I was the top salesperson in a call center which sold Business Coaching Services. The director wanted me to become the sales manager and take over the training of our other sales people. I hated the idea of taking a paycut by going from commission to salary. So I agreed to rewrite their sales scripts and training manual. Sales increased by over 300%. That was my first experience turning words into money.
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    • In a word, "Unconventional".

      When I started my first business, automotive locksmith, I missed the telephone book insertion deadline (circa 1993) by a couple of weeks.

      So I started writing detailed flyers and going door to door distributing them to used car dealers...One of the dealers asked me who wrote the flyer. I told him I did. He asked if I'd write an ad for him...

      I agreed and he was my first paying client. Since then I've written for 40+ different industries. Some big names. Some small names. Some obscure names.
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  • Profile picture of the author taha0092
    I'm a complete newb. I only just read a few free guides and cheap kindle books. To test my potential, I started helping out a friend of mine with his FB ad and landing page copies (English isn't his first language). Well, it would be a lie to say he had phenomenal results but he did achieve satisfactory earning per click. I got motivated and started taking copywriting more seriously.
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  • In 2012, I was a jobless with a brand new English degree.

    I saw an ad for a copywriter position on Craigslist that looked like a scam, but I applied for it anyways. Turns out it was legit. I wrote some sample copy for them (first ad copy I ever wrote), and they offered me the job. Then they decided not to fill the position. But they started giving me freelance work. That gave me a decent portfolio, and I started getting a lot of work from elance and a WF classified. That picked up, and for the past several years I've been crazy busy just from regular clients, and I've made a lot of people a lot of money.

    But to be honest, my path to today has pretty much been a series of terrible choices that turned out well. Responding to ads that look like scams, writing free copy to apply for jobs, and trying to make a career from job boards aren't usually good ideas.
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  • Profile picture of the author Articleswriting

    This Slide You Provide with tips & ideas related to each of the qualities that a successfully Unique ARTICLE writing must have.
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  • Profile picture of the author kimanierick
    I started as a freelance writer and today I myself am working as an entrepreneur in this field. I Use to hire writers from non English countries and fine tune their work with the help of Grammarly. It is working great for me, and I already have made thousands of dollars
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    • Profile picture of the author Datingarticles
      Originally Posted by kimanierick View Post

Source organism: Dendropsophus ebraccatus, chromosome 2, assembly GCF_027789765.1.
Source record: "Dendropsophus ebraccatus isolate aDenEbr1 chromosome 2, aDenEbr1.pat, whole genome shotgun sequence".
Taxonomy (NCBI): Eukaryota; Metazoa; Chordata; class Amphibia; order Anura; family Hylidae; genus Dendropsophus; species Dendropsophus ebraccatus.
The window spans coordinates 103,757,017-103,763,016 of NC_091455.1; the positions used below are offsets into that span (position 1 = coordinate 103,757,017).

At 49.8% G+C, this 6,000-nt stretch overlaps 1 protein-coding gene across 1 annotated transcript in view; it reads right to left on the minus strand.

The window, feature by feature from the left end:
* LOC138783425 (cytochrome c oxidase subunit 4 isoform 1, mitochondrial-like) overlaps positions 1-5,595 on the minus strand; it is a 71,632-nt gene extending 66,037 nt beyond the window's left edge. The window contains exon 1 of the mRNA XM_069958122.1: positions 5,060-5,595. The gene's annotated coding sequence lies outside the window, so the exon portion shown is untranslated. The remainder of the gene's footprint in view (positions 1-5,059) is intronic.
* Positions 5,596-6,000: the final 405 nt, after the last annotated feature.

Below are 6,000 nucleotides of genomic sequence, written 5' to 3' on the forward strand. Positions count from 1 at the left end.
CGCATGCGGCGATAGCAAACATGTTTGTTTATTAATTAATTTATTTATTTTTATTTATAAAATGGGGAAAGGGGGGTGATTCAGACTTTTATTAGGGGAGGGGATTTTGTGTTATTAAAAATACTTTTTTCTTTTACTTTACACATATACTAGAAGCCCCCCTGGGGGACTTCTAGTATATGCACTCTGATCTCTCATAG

I started as a freelance writer and today I myself am working as an entrepreneur in this field. I Use to hire writers from non English countries and fine tune their work with the help of Grammarly. It is working great for me, and I already have made thousands of dollars
      I really take my hat off to you for achieving such great success as a copywriter. It is a very hard, competitive field to crack, and I should know, for I started my own freelance writing business two years ago, and whilst I am starting to see some returns on the sales of my ghost and paranormal Kindle books, I am unfortunately not having similar good fortune with the freelance writing side of my business.
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      Datingarticles
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  • Profile picture of the author MarkYoung
    Knowing how to do web programming and software development already, it made it motivating to learn how to do copy writing. Secondly, I started off using salesletters creator, which is a automated sales copy generator, and it basically showed me how visually.
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  • Profile picture of the author Minds Eye
    TBH, my journey down the copywriting road started when my wife had a personal crisis. She had to quit her well paid but stressful job and from there became an artist (which is her passion.) I had a well paid but soul crushing job too, which we needed to pay the bills.
    Now, because of her career move, I started to ask questions of myself about what I could do that would fulfill me the way she was being fulfilled with art. Turns out it was writing. Laughed because all I knew about writing was that 99% (and that's being conservative!) of writers were dead broke. Then I saw a copywriting course and was instantly hooked.
    A couple years later there was a job advertised in the paper for a "direct response specialist." Since I'd been studying that for the last couple years, I wrote a killer cover email and sent it off. Got a call 10 minutes after the Director of Marketing (and grizzled veteran copywriter) saw the email. He offered me a full-time gig as copywriter for their information publishing company.
    After some back and forth, I accepted and been writing ever since. Two years with them, seven as a freelancer. Life is good!